Barbara Eden looked back at her only son Matthew Ansara’s tragic death 20 years ago and said his painful passing had her “always on the edge of tears.”
The “I Dream of Jeannie” star’s son died in 2001 at the age of 35 due to an accidental drug overdose.
“When Matthew was clean and sober, he was such a beautiful human being, inside and out,” Eden told People. “Drugs are inexplicable. It’s so frustrating.”
Eden and her first husband, Michael Ansara, tried for seven years to have a child. The pair were married from 1958 until 1974.
“The same day that ‘I Dream of Jeannie’ sold, the doctor told me I was pregnant,” the Arizona native said. She starred in the iconic NBC sitcom from 1965 to 1970.
She continued, “I was thrilled. I was so happy, but I knew they’d have to replace me. Well, God love [show creator] Sidney Sheldon. He got to work and we did the first 13 shows with me pregnant with Matthew.”
“I don’t know if becoming a mom changed me, but it was the most wonderful thing that ever happened to me,” Eden added. “It’s a miracle, having a baby, and having this little creation. I get goosebumps when I think about it. It’s the loveliest thing that happened in my life.”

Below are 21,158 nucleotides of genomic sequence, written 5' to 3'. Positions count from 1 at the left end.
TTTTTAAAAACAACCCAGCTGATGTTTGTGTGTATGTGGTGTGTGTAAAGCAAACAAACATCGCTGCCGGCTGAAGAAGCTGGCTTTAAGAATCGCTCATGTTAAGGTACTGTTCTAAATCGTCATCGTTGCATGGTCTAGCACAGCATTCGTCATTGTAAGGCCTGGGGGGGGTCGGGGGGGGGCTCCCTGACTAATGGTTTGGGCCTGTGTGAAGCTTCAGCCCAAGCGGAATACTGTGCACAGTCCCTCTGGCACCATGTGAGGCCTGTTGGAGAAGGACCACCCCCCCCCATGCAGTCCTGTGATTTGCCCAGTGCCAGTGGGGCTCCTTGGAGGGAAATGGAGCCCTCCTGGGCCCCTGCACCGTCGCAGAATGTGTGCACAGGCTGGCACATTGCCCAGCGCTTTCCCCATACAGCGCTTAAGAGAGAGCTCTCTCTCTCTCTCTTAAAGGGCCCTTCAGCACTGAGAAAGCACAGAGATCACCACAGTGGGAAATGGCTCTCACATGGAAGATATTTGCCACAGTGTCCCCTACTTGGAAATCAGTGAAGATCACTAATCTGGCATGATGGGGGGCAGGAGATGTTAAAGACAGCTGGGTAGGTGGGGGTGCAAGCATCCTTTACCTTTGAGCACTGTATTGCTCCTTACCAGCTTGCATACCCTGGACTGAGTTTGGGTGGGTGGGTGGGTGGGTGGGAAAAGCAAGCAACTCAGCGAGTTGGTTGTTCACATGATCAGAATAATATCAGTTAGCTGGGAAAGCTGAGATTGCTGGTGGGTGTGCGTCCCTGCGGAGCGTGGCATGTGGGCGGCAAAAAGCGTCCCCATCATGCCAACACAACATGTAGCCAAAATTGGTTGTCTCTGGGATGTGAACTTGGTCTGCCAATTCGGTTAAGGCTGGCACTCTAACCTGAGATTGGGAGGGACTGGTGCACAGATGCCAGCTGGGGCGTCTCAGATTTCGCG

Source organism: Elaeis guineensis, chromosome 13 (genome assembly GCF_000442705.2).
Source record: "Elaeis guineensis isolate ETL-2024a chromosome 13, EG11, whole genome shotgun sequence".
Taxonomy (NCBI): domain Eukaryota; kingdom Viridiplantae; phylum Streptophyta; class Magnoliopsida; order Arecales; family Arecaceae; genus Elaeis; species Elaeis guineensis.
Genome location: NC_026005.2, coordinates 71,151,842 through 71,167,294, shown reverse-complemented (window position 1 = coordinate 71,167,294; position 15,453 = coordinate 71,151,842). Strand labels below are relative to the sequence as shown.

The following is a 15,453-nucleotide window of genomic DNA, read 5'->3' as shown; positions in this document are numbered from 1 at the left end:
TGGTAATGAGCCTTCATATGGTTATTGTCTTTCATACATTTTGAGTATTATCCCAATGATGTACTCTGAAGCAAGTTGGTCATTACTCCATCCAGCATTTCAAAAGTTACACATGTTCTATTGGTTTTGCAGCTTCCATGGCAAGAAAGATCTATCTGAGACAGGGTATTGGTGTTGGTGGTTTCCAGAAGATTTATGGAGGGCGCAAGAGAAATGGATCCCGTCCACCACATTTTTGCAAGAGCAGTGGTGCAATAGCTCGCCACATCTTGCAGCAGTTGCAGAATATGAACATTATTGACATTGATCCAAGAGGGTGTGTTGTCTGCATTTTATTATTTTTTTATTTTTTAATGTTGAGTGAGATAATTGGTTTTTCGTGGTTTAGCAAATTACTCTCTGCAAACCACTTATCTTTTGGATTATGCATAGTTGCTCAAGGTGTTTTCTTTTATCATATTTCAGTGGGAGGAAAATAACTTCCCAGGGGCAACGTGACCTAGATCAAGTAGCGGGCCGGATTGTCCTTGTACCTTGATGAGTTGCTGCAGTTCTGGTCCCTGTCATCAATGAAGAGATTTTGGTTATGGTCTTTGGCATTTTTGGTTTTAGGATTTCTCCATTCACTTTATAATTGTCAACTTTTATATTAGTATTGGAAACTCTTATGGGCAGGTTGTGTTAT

Matthew was in and out of rehab for 14 years before his untimely passing. Eden revealed that at first, she “didn’t recognize the behavior — the sleeping and the bouts of anger that would come up all of a sudden with this charming, darling boy.”
“I was scared to death,” she admitted. “I didn’t know what to do. He was too young to know he needed rehab or help. It’s a wonder that he lived to be 35.”
“I don’t think there’s anything worse than to lose your child,” she confessed. “As a parent, I had a lot of guilt and anger, and following his death I was always on the edge of tears. Even though he was 35, he was still my baby.”
“I began to speak with parents who were going through the same thing,” Eden said. “I think parents should know that it’s not a bad thing to be strict with your child. If you know what’s going on, you have a chance to help. Ultimately it’s up to them, but there’s hope.”